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A Case for Invading Iraq

Kenneth M. Pollack's The Threatening Storm

During my weekend forays I visited two bookstores and found vastly different displays in regards to our man of the hour, Saddam Hussein.

At Books Inc. in Laurel Heights, I discovered The Complete Idiot's Guide to Middle East Conflict. At City Lights, I found four shelves devoted to a possible war with Iraq. The funny thing was that in neither spot did I find the book I'm reviewing today, The Threatening Storm: The Case for Invading Iraq, by Kenneth M. Pollack.

Why funny? Because Oprah Winfrey had the author on her show a month ago and encouraged millions of women to buy this book.

Once again, I was struck by San Francisco's isolationism. Whether you support invasion or condone it, wouldn't you want to know what the rest of the country is reading? I was curious enough to say yes.

If, in Molly Ivin's parlance, you want to know who brung you to this event, Pollack is a former junior analyst for the CIA, once assigned to the Iran-Iraq "account." Preceding the Gulf War, Pollack predicted Saddam's invasion of Kuwait while his colleagues believed Pollack was crying fire in an empty theater.

Since legitimized, Pollack wrote this book to convince the American public that invasion is our only recourse with Saddam. The containment policy is eroding -- the French bailed on no-fly zones and the British want to. Iraq knows how to build WMDs; it only needs to enrich the uranium it already has to weapons or nuclear grade.

Pollack maintains that Saddam will use these weapons because he is an irrational man who thinks he can win. "He doesn't compare to Hitler because he doesn't have the same economic or military power, but like Hitler, he takes big risks," Pollack says. The fact that he will use WMDs is certain. The only question is when.

Fifty percent of the book is devoted to the invasion of Iraq as a Platonic dialogue. Each argument why we should avoid invasion is shot down by Pollack -- revising sanctions, deterrence, killing Saddam, supporting an internal rebellion, waiting for Saddam to die, etc. If we invade Iraq, we will surely lose people, but with a minimum number of casualties. In any case, Pollack says, "often the costliest [battles] are the most important to fight."

With a cursory topographical and historical review of the region, Pollack also provides a psychological history of Saddam (a name, when translated, means "he who confronts") as a paranoid man obsessed with security. Pistols and bulletproof vests comprise his daily wardrobe. His inner circle is composed of more yes men than Jennifer Lopez's. His payroll includes doubles, food tasters and a military guard of 80 thousand sworn to sacrifice their lives for him. His only municipal experiences outside of Iraq have been visits to Paris, Cairo and Moscow.

The first section of this book also creates a dramatic timeline from a Western perspective. In this version, interest in Iraq erupted in 1908 when D'Arcy discovered oil in Persia and the British went to town. By 1976, France had become a major player when it sold Iraq a nuclear reactor. In 1982, Reagan removed Iraq from his list of "terror-supporting" states. Then Iran-Contra and the Gulf War. Eventually, we fall in the hands of George Bush, Sr., who, in Pollack's opinion, dropped the ball on Middle Eastern policy when he failed to finish off Saddam. Using "mirror imaging" techniques, Pollack theorizes why Saddam attacked Kuwait and why the invasion failed.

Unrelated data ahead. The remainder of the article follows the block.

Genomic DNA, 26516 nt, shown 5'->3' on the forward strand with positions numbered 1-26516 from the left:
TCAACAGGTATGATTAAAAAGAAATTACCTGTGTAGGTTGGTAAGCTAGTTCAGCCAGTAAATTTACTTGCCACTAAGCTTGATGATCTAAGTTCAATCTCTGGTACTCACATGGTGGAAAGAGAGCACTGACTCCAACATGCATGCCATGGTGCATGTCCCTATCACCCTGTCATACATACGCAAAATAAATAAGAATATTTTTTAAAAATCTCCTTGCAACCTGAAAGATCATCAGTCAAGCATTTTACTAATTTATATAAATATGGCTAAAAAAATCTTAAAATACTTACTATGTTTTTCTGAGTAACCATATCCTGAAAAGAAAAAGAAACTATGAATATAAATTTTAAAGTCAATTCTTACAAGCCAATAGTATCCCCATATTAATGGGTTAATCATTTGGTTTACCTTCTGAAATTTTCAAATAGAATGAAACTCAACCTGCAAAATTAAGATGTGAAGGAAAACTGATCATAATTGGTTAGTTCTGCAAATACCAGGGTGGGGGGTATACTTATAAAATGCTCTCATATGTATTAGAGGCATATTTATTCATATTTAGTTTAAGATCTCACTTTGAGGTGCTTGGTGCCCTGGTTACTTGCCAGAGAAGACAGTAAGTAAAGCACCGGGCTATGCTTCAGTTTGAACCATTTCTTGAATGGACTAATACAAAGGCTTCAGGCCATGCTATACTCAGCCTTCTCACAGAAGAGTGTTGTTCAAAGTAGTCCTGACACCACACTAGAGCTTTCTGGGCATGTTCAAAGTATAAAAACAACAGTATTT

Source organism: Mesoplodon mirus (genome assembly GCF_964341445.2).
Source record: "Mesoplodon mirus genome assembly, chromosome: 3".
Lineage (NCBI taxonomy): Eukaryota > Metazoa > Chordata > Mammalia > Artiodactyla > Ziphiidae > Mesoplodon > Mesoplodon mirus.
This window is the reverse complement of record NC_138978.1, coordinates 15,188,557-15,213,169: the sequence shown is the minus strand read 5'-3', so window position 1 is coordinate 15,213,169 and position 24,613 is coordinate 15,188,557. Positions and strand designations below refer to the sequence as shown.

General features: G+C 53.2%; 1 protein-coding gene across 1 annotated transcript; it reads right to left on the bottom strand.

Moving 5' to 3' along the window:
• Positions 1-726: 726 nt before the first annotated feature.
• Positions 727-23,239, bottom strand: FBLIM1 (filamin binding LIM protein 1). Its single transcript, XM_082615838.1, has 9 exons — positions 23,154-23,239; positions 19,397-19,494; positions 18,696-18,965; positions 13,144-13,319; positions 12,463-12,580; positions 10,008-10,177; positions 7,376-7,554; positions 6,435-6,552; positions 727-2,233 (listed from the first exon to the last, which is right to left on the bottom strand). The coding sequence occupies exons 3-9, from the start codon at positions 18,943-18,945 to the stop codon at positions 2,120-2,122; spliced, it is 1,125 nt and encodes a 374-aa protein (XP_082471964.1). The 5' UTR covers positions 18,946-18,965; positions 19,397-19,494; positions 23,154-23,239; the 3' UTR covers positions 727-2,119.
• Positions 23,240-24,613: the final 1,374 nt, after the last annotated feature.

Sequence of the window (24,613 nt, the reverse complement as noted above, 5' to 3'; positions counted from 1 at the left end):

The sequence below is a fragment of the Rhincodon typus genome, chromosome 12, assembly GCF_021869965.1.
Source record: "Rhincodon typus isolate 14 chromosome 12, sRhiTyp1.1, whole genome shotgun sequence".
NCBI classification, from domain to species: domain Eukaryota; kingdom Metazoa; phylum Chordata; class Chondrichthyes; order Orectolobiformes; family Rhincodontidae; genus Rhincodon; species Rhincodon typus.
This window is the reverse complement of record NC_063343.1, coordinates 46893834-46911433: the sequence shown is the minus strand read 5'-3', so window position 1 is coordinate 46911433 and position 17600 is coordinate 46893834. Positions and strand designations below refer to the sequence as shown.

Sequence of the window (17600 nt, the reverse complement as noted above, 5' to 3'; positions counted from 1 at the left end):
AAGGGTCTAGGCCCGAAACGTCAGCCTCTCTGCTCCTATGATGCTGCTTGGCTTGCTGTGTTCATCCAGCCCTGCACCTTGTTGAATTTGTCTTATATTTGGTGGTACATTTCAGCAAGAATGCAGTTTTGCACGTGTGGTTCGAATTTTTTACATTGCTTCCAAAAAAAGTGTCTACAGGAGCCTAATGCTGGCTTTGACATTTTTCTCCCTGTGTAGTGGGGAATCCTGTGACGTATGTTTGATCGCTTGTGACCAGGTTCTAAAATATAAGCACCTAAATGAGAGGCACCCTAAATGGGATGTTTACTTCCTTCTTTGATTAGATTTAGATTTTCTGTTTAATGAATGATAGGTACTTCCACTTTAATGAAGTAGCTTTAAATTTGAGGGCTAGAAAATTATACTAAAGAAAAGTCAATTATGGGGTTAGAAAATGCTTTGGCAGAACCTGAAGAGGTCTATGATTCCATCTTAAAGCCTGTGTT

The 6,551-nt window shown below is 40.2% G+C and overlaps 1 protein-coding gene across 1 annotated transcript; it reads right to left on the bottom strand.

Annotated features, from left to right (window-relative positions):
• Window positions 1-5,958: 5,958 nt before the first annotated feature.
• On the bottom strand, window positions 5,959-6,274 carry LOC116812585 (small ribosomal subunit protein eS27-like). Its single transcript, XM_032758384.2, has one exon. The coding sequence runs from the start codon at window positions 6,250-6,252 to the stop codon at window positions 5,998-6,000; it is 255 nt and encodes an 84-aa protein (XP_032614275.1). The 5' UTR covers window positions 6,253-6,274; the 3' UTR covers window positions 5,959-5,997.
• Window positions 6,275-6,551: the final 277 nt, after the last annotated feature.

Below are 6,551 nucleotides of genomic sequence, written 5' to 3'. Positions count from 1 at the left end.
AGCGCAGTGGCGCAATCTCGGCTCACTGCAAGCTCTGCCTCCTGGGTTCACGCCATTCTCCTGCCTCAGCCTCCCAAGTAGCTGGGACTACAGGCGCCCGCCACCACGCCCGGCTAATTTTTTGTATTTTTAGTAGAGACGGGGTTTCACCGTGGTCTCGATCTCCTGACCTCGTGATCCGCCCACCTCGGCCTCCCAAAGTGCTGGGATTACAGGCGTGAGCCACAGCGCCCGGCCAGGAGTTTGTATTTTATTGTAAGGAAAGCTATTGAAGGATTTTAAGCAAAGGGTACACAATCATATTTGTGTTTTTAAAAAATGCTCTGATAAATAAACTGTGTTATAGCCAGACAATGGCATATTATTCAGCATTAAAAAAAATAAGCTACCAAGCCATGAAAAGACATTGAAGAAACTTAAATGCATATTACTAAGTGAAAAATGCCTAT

One quarter of the book is devoted to "Iraq today." Pollack posits that due to Saddam's military failures, the Iraqi people suffer in a police state that tortures and kills those who protest Saddam's regime. Economically,the people suffer as well. Due to the UN's "smart sanctions" policy of oil for food, all businesses must work through the Iraqi government. As for how many Iraqis have died as at the hands of Saddam's policies, Pollack estimates 150 thousand children.

This book is text heavy with nary a graphic, with the exception of a blotchy map of Iraq that appears to have been taken from the nearest elementary school. A data table provides the breakdown of military forces of each Persian Gulf nation by manpower, artillery, tanks, helicopters, sea warships as provided by the CIA.

A survey of Iraq would be incomplete without assessments of the other chess pieces in the game. In the region, Kuwait is our queen, Israel our rook and the other Arab countries pawns with ominous allegiances. In a fleeting bit of verbal creativity, Pollack writes that Saudi Arabia would be "Finlandized" if the Iraqis invade Kuwait. Outside of the region, Pollack considers global friends and foes: who we need to please now to make invasion happen (Turkey, Saudi Arabia) and who we will need to please later (Saudi Arabia), who we should fear (Southern Europe, China), who we dismiss (just about everyone else).

The Threatening Storm: The Case for Invading Iraq
by Kenneth M. Pollack
Random House; ISBN: 0-375-50928-3
Hardcover: 384 pages (September 2002)

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